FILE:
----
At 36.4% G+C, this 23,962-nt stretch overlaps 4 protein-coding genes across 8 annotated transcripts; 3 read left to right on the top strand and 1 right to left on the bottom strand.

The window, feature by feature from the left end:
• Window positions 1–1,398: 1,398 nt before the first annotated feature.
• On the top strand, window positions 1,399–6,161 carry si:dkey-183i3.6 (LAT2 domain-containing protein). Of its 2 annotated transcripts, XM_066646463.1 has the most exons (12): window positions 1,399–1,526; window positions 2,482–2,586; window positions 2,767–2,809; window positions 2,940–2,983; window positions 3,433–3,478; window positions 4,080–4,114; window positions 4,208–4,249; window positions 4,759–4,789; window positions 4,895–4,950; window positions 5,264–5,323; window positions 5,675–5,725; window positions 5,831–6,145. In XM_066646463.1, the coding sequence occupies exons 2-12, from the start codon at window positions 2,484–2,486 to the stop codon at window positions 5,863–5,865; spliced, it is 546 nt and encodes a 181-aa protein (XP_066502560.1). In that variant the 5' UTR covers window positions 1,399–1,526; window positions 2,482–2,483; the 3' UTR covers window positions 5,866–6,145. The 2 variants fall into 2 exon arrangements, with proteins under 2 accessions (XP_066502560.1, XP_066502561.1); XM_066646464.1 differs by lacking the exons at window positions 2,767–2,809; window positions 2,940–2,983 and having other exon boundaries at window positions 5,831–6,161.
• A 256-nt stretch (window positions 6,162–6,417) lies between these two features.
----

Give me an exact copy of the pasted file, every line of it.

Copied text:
At 36.4% G+C, this 23,962-nt stretch overlaps 4 protein-coding genes across 8 annotated transcripts; 3 read left to right on the top strand and 1 right to left on the bottom strand.

The window, feature by feature from the left end:
• Window positions 1–1,398: 1,398 nt before the first annotated feature.
• On the top strand, window positions 1,399–6,161 carry si:dkey-183i3.6 (LAT2 domain-containing protein). Of its 2 annotated transcripts, XM_066646463.1 has the most exons (12): window positions 1,399–1,526; window positions 2,482–2,586; window positions 2,767–2,809; window positions 2,940–2,983; window positions 3,433–3,478; window positions 4,080–4,114; window positions 4,208–4,249; window positions 4,759–4,789; window positions 4,895–4,950; window positions 5,264–5,323; window positions 5,675–5,725; window positions 5,831–6,145. In XM_066646463.1, the coding sequence occupies exons 2-12, from the start codon at window positions 2,484–2,486 to the stop codon at window positions 5,863–5,865; spliced, it is 546 nt and encodes a 181-aa protein (XP_066502560.1). In that variant the 5' UTR covers window positions 1,399–1,526; window positions 2,482–2,483; the 3' UTR covers window positions 5,866–6,145. The 2 variants fall into 2 exon arrangements, with proteins under 2 accessions (XP_066502560.1, XP_066502561.1); XM_066646464.1 differs by lacking the exons at window positions 2,767–2,809; window positions 2,940–2,983 and having other exon boundaries at window positions 5,831–6,161.
• A 256-nt stretch (window positions 6,162–6,417) lies between these two features.